Harvard Health Letter

Ask the doctor: Bariatric surgery and diabetes

Q. I've heard bariatric surgery can reduce type 2 diabetes. How about type 1?

A. People who are obese are more likely to develop type 2 diabetes. People who are obese and already have type 2 diabetes find it easier to control their diabetes if they lose weight. The link between obesity and type 2 diabetes is strong, and bariatric surgery can lead to substantial weight loss. So you wouldn't be surprised if the surgery reduced the risk for type 2 diabetes. Nevertheless, in a recent study from Sweden, the magnitude of the benefit was remarkable. The researchers identified over 3,000 obese people without diabetes and followed them for 15 years. The risk of developing type 2 diabetes in those who received bariatric surgery was 83% lower than in those who didn't receive the surgery. There are different types of bariatric surgery, but they are all designed to reduce the absorption of calories in the intestine. That surely accounts for part of the weight loss seen following the surgery. However, we're now learning that the surgery also changes the levels of various hormones that affect appetite and metabolism, and that this also contributes to the weight loss—and possibly the reduced risk of developing type 2 diabetes. Most people with type 1 diabetes, which usually starts in childhood, are not obese. There is little reason to perform bariatric surgery in such patients. However, if a patient with type 1 diabetes is obese, and diet and exercise can't get the weight off, bariatric surgery could make sense. Type 1 diabetes greatly increases the risk of heart disease, and so does obesity. Bariatric surgery might not make type 1 diabetes easier to control, but it could help reduce the risk of heart disease.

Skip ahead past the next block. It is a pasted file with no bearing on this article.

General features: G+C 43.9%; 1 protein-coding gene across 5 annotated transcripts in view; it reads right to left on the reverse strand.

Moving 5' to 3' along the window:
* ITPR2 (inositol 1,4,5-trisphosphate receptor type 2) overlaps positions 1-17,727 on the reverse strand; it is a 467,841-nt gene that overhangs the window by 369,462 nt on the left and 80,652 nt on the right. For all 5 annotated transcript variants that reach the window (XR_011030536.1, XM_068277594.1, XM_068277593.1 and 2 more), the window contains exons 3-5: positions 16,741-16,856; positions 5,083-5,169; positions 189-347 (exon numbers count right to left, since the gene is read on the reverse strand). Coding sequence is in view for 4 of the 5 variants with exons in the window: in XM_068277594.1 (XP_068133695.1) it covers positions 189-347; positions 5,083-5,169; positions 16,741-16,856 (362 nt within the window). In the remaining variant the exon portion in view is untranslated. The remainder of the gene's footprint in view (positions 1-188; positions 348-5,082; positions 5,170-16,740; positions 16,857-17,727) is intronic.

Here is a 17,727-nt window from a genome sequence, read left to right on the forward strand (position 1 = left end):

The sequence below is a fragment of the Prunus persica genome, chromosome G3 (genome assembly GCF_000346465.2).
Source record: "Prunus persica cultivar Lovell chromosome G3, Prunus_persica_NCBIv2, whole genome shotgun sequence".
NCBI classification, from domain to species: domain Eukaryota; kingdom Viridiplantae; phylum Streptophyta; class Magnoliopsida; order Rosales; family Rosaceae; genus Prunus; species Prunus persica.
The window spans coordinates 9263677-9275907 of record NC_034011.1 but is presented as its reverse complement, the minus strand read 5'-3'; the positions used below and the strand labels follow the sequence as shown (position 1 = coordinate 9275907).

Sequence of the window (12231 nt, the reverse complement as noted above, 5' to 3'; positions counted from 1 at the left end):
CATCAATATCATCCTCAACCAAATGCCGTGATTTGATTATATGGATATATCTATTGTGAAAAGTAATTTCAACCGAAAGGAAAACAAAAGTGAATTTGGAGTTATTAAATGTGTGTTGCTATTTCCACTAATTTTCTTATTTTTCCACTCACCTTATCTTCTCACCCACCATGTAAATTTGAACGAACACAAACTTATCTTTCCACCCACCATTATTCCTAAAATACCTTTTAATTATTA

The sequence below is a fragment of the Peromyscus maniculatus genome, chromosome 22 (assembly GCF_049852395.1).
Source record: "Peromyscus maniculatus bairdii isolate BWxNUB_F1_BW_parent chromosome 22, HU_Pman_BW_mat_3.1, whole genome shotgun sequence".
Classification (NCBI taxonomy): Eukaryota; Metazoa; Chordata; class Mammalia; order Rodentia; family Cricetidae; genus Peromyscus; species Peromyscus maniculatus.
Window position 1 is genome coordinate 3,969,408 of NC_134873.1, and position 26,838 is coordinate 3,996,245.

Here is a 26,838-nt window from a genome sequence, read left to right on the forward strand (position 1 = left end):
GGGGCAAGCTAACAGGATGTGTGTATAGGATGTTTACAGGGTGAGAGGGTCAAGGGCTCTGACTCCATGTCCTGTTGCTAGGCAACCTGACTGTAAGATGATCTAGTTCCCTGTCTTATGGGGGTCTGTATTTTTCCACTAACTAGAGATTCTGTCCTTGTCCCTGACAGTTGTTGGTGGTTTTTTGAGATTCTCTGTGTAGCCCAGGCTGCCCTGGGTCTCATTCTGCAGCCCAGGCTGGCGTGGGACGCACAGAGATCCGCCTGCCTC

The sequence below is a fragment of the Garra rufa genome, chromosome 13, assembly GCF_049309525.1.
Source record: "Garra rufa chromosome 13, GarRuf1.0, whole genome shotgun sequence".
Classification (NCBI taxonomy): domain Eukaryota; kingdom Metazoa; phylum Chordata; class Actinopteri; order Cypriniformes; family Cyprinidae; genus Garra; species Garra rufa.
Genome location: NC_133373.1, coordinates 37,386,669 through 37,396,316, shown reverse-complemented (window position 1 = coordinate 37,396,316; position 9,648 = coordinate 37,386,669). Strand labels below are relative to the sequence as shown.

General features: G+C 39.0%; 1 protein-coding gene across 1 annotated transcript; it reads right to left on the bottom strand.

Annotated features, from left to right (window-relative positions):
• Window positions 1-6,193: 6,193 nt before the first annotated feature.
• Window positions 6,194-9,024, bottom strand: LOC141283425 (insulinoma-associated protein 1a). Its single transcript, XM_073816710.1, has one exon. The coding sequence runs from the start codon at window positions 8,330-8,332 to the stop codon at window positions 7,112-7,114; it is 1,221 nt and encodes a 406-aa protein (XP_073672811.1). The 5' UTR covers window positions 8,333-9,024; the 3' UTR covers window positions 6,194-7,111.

—Anthony L. Komaroff, M.D.
Editor in Chief
Harvard Health Letter

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